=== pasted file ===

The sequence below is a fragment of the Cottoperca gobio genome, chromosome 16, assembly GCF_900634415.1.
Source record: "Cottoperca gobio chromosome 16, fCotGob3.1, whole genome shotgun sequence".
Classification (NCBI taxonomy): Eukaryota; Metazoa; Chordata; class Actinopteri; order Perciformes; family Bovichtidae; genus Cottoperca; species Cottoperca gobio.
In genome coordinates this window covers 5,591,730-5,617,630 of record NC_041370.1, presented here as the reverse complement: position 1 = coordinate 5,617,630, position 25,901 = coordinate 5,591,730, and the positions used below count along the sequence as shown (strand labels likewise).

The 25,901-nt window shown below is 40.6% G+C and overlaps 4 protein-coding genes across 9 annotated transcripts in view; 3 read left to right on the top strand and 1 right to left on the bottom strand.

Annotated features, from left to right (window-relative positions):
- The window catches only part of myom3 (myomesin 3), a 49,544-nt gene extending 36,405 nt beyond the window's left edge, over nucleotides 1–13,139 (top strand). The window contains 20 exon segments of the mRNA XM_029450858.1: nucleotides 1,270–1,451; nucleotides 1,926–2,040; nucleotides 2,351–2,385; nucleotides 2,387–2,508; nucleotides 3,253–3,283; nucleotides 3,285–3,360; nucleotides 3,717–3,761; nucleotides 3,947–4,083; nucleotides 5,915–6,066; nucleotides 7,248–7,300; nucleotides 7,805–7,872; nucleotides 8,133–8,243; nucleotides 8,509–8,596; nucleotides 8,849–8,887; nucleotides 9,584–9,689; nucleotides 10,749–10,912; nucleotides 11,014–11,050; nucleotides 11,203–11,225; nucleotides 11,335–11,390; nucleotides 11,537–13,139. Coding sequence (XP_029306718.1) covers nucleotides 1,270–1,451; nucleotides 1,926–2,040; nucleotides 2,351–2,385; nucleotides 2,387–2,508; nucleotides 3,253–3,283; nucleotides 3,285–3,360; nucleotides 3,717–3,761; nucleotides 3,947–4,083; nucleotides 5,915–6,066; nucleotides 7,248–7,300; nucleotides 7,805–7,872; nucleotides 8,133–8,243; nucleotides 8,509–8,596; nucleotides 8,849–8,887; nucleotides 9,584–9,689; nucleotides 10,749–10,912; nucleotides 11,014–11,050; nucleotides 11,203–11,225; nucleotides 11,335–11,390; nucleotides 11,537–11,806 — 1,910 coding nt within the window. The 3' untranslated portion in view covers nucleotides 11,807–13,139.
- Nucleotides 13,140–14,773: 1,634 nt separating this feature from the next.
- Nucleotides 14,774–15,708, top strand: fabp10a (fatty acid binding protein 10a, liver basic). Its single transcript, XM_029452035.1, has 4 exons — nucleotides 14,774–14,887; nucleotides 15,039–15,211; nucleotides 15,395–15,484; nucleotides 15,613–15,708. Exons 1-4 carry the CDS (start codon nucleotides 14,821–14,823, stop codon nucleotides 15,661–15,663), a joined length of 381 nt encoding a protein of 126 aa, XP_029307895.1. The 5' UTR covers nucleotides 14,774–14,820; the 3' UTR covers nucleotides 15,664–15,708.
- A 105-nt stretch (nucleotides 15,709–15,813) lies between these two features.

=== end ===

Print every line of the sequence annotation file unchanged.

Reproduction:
The sequence below is a fragment of the Cottoperca gobio genome, chromosome 16, assembly GCF_900634415.1.
Source record: "Cottoperca gobio chromosome 16, fCotGob3.1, whole genome shotgun sequence".
Classification (NCBI taxonomy): Eukaryota; Metazoa; Chordata; class Actinopteri; order Perciformes; family Bovichtidae; genus Cottoperca; species Cottoperca gobio.
In genome coordinates this window covers 5,591,730-5,617,630 of record NC_041370.1, presented here as the reverse complement: position 1 = coordinate 5,617,630, position 25,901 = coordinate 5,591,730, and the positions used below count along the sequence as shown (strand labels likewise).

The 25,901-nt window shown below is 40.6% G+C and overlaps 4 protein-coding genes across 9 annotated transcripts in view; 3 read left to right on the top strand and 1 right to left on the bottom strand.

Annotated features, from left to right (window-relative positions):
- The window catches only part of myom3 (myomesin 3), a 49,544-nt gene extending 36,405 nt beyond the window's left edge, over nucleotides 1–13,139 (top strand). The window contains 20 exon segments of the mRNA XM_029450858.1: nucleotides 1,270–1,451; nucleotides 1,926–2,040; nucleotides 2,351–2,385; nucleotides 2,387–2,508; nucleotides 3,253–3,283; nucleotides 3,285–3,360; nucleotides 3,717–3,761; nucleotides 3,947–4,083; nucleotides 5,915–6,066; nucleotides 7,248–7,300; nucleotides 7,805–7,872; nucleotides 8,133–8,243; nucleotides 8,509–8,596; nucleotides 8,849–8,887; nucleotides 9,584–9,689; nucleotides 10,749–10,912; nucleotides 11,014–11,050; nucleotides 11,203–11,225; nucleotides 11,335–11,390; nucleotides 11,537–13,139. Coding sequence (XP_029306718.1) covers nucleotides 1,270–1,451; nucleotides 1,926–2,040; nucleotides 2,351–2,385; nucleotides 2,387–2,508; nucleotides 3,253–3,283; nucleotides 3,285–3,360; nucleotides 3,717–3,761; nucleotides 3,947–4,083; nucleotides 5,915–6,066; nucleotides 7,248–7,300; nucleotides 7,805–7,872; nucleotides 8,133–8,243; nucleotides 8,509–8,596; nucleotides 8,849–8,887; nucleotides 9,584–9,689; nucleotides 10,749–10,912; nucleotides 11,014–11,050; nucleotides 11,203–11,225; nucleotides 11,335–11,390; nucleotides 11,537–11,806 — 1,910 coding nt within the window. The 3' untranslated portion in view covers nucleotides 11,807–13,139.
- Nucleotides 13,140–14,773: 1,634 nt separating this feature from the next.
- Nucleotides 14,774–15,708, top strand: fabp10a (fatty acid binding protein 10a, liver basic). Its single transcript, XM_029452035.1, has 4 exons — nucleotides 14,774–14,887; nucleotides 15,039–15,211; nucleotides 15,395–15,484; nucleotides 15,613–15,708. Exons 1-4 carry the CDS (start codon nucleotides 14,821–14,823, stop codon nucleotides 15,661–15,663), a joined length of 381 nt encoding a protein of 126 aa, XP_029307895.1. The 5' UTR covers nucleotides 14,774–14,820; the 3' UTR covers nucleotides 15,664–15,708.
- A 105-nt stretch (nucleotides 15,709–15,813) lies between these two features.